Bookmark   June 3, 2013 at 4:37PM
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With protection there are a lot of options..without you still have a handful of good ones to pick from. Anything other than that I would pot plunge and bring in for the winters. I'm bringing home a bottle and a foxtail that I will overwinter inside.

    Bookmark   June 4, 2013 at 10:11AM
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With protection Pindo's and T Fortunei (Flowering this year) will do just fine anywhere. I have a 5' pindo(OH) in ground along with an 11' Windmill, a small 2' waggie, a couple needles, 4 Sabel's and Musa's and they pull through the winter fine with proper protection. I've planted a new 7' T Fortunei this year as well.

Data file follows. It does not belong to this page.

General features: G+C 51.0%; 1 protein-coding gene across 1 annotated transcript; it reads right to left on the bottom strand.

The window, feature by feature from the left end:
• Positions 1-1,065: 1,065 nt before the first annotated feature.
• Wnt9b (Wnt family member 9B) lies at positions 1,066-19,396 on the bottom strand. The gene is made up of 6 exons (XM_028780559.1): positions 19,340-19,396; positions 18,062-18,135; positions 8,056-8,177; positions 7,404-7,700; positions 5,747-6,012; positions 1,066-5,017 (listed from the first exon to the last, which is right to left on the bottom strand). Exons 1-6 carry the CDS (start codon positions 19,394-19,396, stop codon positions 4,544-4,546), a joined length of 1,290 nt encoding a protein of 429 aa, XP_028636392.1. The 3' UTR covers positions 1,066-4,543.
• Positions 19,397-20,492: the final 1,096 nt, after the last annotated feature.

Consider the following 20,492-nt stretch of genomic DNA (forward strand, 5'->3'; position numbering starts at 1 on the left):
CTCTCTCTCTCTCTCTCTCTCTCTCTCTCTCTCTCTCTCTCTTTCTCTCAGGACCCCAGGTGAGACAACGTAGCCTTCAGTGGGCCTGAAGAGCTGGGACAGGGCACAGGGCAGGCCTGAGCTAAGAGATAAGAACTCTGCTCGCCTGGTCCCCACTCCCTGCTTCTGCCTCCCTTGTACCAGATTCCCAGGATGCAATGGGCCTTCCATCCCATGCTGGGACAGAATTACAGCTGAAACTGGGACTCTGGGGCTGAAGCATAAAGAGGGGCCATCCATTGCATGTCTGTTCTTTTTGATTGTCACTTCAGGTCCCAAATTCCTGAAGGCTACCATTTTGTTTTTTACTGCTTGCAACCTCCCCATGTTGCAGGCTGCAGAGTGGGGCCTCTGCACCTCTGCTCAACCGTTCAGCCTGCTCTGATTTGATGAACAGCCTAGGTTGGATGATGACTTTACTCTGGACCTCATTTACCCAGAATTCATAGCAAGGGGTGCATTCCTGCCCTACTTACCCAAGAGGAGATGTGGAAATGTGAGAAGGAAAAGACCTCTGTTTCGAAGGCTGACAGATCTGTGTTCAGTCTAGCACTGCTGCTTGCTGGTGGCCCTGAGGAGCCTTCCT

We had a colder winter this year (more of a true winter) and everything pulled through just fine. I lost one Musa however but I don't think it's totally gone so I replanted it out of the way and I'll wait to see if something pops up.

This year I'll try Pygmy Date's in the ground as well.

Mike from Montreal also winters Canary Island Date's and a couple other varieties in ground with protection. He even has seedlings that while covered in snow make it through the winter as well.

I'll post some pictures of mine when I get back in the country. I'm currently in Hawaii enjoying the palms they have here.

    Bookmark   June 7, 2013 at 3:30PM